BMI’s victory highlights gulf between performance rates
US collection society BMI has this week claimed victory in a long-running court battle with Live Nation, AEG and the North American Concert Promoters Association (NACPA).
The new rate of 0.5% replaces a previously tiered rate of between 0.15% and 0.3% that has been in place since 1998.
BMI President and CEO Mike O’Neill says the long-running dispute “took millions of dollars and years of litigation” to arrive at, and the new rate will apply to additional revenues around shows including tickets sold directly to the secondary market, servicing fees that promoters receive, and revenues from box suites and VIP packages.
The ruling, handed down by New York District Court Judge Louis Stanton, says that the new 0.5% rate also applies retrospectively to shows that took place from 1 July 2018.
BMI had proposed a rate of 1% when negotiations began, a figure that was subsequently lowered to 0.08% when it began litigation. Requests by BMI to include revenue from sponsorship and advertising within the rate were rejected by Stanton.
BMI President and CEO Mike O’Neill says the long-running dispute “took millions of dollars and years of litigation” to arrive at
Responding to the ruling, Live Nation said in a statement, “We advocated on behalf of artists to keep their costs down, and managed to hold the increase to less than 1/3 of BMI’s proposed increase. This will cost the performers we work with approximately $15 million a year spread out over thousands of artists, and cost increases for Live Nation directly are not material.”
At the outset of the case in 2018, BMI said its total income from the US concert business was $20 million annually, or less than 0.19% of the industry’s revenue. This number is less than 2% of the $1.118bn it paid to songwriters in 2018 (BMI paid $1.5bn in 2022).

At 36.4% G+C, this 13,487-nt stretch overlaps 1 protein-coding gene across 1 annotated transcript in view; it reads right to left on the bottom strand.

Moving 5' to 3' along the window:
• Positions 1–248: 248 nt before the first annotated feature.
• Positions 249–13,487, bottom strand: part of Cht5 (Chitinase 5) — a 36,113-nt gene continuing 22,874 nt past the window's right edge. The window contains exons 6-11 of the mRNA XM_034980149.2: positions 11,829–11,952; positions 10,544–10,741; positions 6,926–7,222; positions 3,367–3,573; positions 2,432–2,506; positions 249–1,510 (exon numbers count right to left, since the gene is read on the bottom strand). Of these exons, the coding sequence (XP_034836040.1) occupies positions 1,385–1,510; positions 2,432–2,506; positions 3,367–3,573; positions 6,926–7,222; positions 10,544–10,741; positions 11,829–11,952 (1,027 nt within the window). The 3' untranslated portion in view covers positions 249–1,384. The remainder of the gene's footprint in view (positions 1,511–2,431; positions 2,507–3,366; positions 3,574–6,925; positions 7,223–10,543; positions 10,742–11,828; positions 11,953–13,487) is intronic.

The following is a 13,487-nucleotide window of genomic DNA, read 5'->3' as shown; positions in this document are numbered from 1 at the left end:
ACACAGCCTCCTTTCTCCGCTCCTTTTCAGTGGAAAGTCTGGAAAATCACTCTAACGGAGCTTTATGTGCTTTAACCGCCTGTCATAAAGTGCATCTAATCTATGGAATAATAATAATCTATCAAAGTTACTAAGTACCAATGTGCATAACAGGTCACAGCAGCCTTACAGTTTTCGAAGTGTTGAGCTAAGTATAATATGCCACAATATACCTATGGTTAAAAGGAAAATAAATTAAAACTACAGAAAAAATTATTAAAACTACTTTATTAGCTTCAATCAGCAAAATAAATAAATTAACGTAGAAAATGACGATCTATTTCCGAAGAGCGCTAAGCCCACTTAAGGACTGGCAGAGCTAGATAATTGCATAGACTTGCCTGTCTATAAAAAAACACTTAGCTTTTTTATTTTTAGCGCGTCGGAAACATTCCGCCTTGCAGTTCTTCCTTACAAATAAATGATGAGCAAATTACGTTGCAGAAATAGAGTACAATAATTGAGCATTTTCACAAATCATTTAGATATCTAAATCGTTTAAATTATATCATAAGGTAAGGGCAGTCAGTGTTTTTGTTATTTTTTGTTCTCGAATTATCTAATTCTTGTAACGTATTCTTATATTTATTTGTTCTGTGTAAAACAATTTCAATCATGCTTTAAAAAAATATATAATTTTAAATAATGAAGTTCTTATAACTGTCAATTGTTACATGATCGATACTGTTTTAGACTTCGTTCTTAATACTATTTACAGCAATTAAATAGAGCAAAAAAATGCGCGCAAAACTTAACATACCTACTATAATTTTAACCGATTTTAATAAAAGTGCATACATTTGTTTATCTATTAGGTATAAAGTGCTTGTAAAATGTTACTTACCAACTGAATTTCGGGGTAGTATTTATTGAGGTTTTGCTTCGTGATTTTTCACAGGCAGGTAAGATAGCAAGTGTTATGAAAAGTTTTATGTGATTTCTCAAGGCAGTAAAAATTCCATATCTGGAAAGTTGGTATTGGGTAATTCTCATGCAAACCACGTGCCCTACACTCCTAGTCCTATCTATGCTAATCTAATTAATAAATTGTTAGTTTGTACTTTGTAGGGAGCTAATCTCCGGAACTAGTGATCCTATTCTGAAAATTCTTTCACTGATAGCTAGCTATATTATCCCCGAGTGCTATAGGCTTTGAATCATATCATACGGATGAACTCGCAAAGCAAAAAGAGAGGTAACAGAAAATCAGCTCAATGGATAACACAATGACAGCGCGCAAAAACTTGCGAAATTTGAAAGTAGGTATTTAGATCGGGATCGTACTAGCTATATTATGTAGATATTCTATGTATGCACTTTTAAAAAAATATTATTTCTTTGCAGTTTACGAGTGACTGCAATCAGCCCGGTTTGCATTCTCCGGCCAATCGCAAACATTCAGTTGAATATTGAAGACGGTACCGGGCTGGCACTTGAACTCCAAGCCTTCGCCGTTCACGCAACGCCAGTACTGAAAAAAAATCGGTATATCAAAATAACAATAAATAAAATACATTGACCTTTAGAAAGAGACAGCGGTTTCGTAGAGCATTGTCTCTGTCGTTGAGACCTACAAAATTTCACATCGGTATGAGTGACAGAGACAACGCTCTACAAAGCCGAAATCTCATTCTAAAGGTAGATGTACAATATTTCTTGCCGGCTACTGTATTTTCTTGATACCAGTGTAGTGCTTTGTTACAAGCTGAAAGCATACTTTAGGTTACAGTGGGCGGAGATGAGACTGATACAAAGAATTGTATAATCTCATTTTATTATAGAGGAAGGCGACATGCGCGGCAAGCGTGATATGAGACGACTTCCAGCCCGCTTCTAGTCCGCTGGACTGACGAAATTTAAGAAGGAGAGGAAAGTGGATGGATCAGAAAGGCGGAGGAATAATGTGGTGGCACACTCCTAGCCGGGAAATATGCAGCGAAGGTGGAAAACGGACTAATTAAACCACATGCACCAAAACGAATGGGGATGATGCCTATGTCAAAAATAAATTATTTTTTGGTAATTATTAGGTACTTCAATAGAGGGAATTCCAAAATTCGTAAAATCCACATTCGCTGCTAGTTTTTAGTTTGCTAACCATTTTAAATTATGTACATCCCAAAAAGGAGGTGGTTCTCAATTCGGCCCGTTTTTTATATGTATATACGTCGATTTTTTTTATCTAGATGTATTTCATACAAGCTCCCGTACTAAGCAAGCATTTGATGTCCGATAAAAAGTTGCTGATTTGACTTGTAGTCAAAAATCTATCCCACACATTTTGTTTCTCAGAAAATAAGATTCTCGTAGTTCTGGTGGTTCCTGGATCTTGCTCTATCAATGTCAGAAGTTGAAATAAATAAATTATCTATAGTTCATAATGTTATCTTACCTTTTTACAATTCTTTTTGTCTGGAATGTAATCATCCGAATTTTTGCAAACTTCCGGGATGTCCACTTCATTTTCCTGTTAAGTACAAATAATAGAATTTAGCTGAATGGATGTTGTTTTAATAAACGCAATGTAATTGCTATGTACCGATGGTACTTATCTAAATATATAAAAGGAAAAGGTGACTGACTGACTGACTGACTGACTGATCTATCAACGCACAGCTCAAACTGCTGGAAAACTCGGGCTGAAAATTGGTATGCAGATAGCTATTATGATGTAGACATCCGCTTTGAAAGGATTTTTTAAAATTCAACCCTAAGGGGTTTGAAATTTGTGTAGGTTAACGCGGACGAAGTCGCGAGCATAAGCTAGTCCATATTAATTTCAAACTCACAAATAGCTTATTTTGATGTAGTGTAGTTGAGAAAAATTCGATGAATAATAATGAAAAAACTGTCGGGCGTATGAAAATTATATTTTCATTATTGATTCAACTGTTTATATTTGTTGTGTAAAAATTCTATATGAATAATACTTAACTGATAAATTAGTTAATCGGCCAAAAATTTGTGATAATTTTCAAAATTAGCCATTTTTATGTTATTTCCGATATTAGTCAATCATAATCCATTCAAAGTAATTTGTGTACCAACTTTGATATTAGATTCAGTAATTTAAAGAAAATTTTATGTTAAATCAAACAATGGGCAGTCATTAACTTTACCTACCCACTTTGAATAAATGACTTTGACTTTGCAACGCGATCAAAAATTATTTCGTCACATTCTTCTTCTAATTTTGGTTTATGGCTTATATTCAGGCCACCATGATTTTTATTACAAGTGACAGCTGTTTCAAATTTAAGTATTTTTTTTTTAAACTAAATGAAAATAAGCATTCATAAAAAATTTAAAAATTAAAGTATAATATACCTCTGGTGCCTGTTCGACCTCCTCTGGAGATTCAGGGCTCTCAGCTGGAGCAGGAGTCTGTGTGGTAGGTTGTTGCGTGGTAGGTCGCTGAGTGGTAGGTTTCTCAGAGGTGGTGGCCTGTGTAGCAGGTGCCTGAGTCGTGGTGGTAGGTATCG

While BMI’s court victory will boost its revenues from concerts, the new rate is still a far cry from other concert markets. In the UK, PRS for Music negotiated an increased rate of 4% in 2018 for most live events. German society GEMA upped its tiered performance royalty rates in 2017 which ranged up to 8% of net receipts for events over 15,000-capacity.
Spain’s troubled collection society SGAE, which was fined €2.95 for anti-competitive practices in 2019 had previously been ordered by a court to review its 10% rate for concerts. And Switzerland’s SUISA also levies up to 10% for concerts, with discounts for members of trade associations.
Nonetheless, BMI’s O’Neill says, “the music created by songwriters and composers is the backbone of the live concert industry and should be valued accordingly. [The] decision also underscores BMI’s continued mission to fight on behalf of our affiliates, no matter how long it takes, to ensure they receive fair value for their creative work.”
Get more stories like this in your inbox by signing up for IQ Index, IQ’s free email digest of essential live music industry news.